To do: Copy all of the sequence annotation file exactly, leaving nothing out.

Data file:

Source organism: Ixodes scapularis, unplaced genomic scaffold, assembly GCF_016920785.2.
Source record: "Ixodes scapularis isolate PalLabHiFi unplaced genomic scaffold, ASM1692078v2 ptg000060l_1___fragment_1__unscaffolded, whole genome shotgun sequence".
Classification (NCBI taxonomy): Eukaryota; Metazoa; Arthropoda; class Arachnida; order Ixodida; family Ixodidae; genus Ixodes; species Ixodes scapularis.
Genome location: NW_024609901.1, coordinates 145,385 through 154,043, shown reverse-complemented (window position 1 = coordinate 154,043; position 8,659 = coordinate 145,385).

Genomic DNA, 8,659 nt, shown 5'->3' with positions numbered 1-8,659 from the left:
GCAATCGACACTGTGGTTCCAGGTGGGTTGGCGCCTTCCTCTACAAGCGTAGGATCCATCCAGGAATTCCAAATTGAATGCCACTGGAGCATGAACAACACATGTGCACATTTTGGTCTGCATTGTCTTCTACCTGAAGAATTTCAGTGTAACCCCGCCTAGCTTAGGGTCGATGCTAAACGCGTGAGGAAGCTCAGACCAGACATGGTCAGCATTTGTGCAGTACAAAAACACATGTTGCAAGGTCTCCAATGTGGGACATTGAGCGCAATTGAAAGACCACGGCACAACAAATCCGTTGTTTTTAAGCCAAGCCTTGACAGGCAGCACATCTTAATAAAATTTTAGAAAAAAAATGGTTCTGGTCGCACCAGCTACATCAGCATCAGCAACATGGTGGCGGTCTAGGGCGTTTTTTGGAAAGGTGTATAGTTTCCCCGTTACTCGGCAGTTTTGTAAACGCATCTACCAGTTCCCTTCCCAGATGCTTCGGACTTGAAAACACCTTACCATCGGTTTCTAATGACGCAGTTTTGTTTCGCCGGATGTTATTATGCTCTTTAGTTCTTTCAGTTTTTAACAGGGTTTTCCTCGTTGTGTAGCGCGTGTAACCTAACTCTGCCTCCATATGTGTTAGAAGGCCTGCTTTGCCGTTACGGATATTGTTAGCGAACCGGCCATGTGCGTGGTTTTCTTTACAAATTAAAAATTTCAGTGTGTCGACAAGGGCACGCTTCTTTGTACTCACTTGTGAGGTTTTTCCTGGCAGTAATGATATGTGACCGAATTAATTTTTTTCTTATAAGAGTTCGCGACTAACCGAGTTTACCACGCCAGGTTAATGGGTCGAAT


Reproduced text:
Source organism: Ixodes scapularis, unplaced genomic scaffold, assembly GCF_016920785.2.
Source record: "Ixodes scapularis isolate PalLabHiFi unplaced genomic scaffold, ASM1692078v2 ptg000060l_1___fragment_1__unscaffolded, whole genome shotgun sequence".
Classification (NCBI taxonomy): Eukaryota; Metazoa; Arthropoda; class Arachnida; order Ixodida; family Ixodidae; genus Ixodes; species Ixodes scapularis.
Genome location: NW_024609901.1, coordinates 145,385 through 154,043, shown reverse-complemented (window position 1 = coordinate 154,043; position 8,659 = coordinate 145,385).

Genomic DNA, 8,659 nt, shown 5'->3' with positions numbered 1-8,659 from the left:
GCAATCGACACTGTGGTTCCAGGTGGGTTGGCGCCTTCCTCTACAAGCGTAGGATCCATCCAGGAATTCCAAATTGAATGCCACTGGAGCATGAACAACACATGTGCACATTTTGGTCTGCATTGTCTTCTACCTGAAGAATTTCAGTGTAACCCCGCCTAGCTTAGGGTCGATGCTAAACGCGTGAGGAAGCTCAGACCAGACATGGTCAGCATTTGTGCAGTACAAAAACACATGTTGCAAGGTCTCCAATGTGGGACATTGAGCGCAATTGAAAGACCACGGCACAACAAATCCGTTGTTTTTAAGCCAAGCCTTGACAGGCAGCACATCTTAATAAAATTTTAGAAAAAAAATGGTTCTGGTCGCACCAGCTACATCAGCATCAGCAACATGGTGGCGGTCTAGGGCGTTTTTTGGAAAGGTGTATAGTTTCCCCGTTACTCGGCAGTTTTGTAAACGCATCTACCAGTTCCCTTCCCAGATGCTTCGGACTTGAAAACACCTTACCATCGGTTTCTAATGACGCAGTTTTGTTTCGCCGGATGTTATTATGCTCTTTAGTTCTTTCAGTTTTTAACAGGGTTTTCCTCGTTGTGTAGCGCGTGTAACCTAACTCTGCCTCCATATGTGTTAGAAGGCCTGCTTTGCCGTTACGGATATTGTTAGCGAACCGGCCATGTGCGTGGTTTTCTTTACAAATTAAAAATTTCAGTGTGTCGACAAGGGCACGCTTCTTTGTACTCACTTGTGAGGTTTTTCCTGGCAGTAATGATATGTGACCGAATTAATTTTTTTCTTATAAGAGTTCGCGACTAACCGAGTTTACCACGCCAGGTTAATGGGTCGAAT